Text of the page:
Tips and Blogs

Don’t drive tired – Tips for avoiding drowsiness

By 7th November 2019November 15th, 2019No Comments

As 20% of all road crashes are caused by fatigue¹ it’s crucial to make sure your drivers don’t drive tired as it can have disastrous consequences. Today’s tips give advice on some of the best ways to avoid driver fatigue:

  • Ensuring that you are well-rested before getting behind the wheel will help you reduce the possibility of micro-sleeps. These are short episode of drowsiness or sleep that could last a fraction of a second or 30 seconds. At 70 mph a vehicle will travel 31 meters per second, meaning the risk of a crash is high even during a very short micro-sleep.
  • The effects of losing one or two hours of sleep a night on a regular basis can lead to chronic sleepiness over time. Try to avoid driving after a period of insufficient sleep, and make sure you are feeling fit and healthy before setting off.
  • Take breaks. Splitting up long stretches of motorway driving can help to avoid drowsiness. It’s good practise to stop at least every 200 miles or 2 hours of driving, making sure to stop before the fatigue sets in.
  • Take your vehicle’s advice. Some vehicles are fitted with a fatigue warning that tells drivers when their driving style is showing signs of fatigue setting in, if a warning appears then it’s time to take a break.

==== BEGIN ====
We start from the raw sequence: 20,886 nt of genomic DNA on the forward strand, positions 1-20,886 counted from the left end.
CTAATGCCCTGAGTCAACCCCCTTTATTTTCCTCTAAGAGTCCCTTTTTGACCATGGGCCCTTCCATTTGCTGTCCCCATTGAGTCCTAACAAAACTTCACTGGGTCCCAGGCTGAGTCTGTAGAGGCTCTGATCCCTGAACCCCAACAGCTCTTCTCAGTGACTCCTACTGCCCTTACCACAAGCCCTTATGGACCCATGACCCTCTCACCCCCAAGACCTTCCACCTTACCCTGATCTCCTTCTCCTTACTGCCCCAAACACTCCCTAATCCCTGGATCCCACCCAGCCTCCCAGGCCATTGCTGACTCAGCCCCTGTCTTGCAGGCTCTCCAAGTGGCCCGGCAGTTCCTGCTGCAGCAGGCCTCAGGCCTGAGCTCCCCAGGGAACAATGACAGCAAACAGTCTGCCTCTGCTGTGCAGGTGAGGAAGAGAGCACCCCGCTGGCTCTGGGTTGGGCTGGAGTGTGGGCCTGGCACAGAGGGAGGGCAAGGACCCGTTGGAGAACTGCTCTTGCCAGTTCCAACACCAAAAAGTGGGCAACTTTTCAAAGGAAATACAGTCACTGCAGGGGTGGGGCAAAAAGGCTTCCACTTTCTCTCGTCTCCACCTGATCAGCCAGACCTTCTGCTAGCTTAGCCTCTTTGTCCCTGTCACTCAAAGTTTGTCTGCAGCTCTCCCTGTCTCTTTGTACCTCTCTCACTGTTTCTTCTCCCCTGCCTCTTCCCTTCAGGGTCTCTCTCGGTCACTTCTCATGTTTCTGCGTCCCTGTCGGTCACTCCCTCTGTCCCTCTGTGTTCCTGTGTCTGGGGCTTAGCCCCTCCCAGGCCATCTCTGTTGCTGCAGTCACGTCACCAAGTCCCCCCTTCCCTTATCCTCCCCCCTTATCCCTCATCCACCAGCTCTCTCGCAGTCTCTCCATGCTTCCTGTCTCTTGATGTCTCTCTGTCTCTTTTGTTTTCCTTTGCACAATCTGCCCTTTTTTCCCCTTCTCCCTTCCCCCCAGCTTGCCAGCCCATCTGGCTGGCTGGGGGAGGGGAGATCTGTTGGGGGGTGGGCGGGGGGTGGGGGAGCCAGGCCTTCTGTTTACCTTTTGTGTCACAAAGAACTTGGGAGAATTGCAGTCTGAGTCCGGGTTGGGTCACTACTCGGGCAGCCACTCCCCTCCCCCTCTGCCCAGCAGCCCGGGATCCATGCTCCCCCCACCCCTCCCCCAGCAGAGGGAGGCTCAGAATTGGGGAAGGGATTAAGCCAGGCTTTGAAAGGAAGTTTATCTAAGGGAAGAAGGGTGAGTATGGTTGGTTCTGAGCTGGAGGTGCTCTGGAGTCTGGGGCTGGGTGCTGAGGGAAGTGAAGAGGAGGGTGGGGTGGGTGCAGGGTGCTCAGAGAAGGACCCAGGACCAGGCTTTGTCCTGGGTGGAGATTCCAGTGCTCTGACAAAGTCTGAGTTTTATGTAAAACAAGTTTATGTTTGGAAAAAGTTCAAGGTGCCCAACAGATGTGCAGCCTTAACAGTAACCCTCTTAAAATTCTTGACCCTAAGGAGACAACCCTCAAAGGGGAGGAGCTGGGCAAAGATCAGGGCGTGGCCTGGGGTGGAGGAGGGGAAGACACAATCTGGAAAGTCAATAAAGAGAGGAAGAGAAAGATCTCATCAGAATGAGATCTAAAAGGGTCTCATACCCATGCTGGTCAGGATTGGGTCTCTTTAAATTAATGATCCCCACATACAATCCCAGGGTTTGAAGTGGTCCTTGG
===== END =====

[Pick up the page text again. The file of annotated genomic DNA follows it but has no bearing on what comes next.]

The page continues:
• If necessary, plan an overnight stop. If you feel too tired to carry on driving, then book yourself into a hotel at the next service station and sleep it off. Wake up fresh with a good breakfast and carry on with your journey.
  • Coffee with caution. It’s good to note that a high-caffeine drink may be a quick fix, but it is not a long-term solution and certainly no substitute for proper sleep.
  • Avoid driving in the evening. If possible, avoid the two peak times for sleepiness between 3-5am and 2-4pm where our natural sleep cycle makes us more prone to feeling tired.
  • If you have taken prescribed medication, then seek advice from your GP as to whether you should be driving or not. If bought over the counter, then read the instructions on the pack or speak to a pharmacist.

Our Toolbox Talks are perfect for fleet managers worried about their driver’s sleep levels, offering a specific driver fatigue module that teaches best practise when it comes to avoiding fatigue. Contact us today to find out more.

IAM RoadSmart’s head of driving and riding standards, Richard Gladman said: “Even the fittest of us need regular sleep to perform at our highest standards. Driving requires full concentration at all times and if you are tired, your ability to concentrate is reduced. Our internal body clock (circadian rhythm) is usually set to deal with our normal lifestyle, extra care needs to be taken when driving during a time we would normally be at rest. Stop, rehydrate and rest if you need to.”

¹Source: Department for Transport (2011) ‘Fatigue and Road Safety: A Critical Analysis of Recent Evidence

Peter Williams

Author Peter Williams

Marketing Executive at IAM RoadSmart

More posts by Peter Williams

Leave a Reply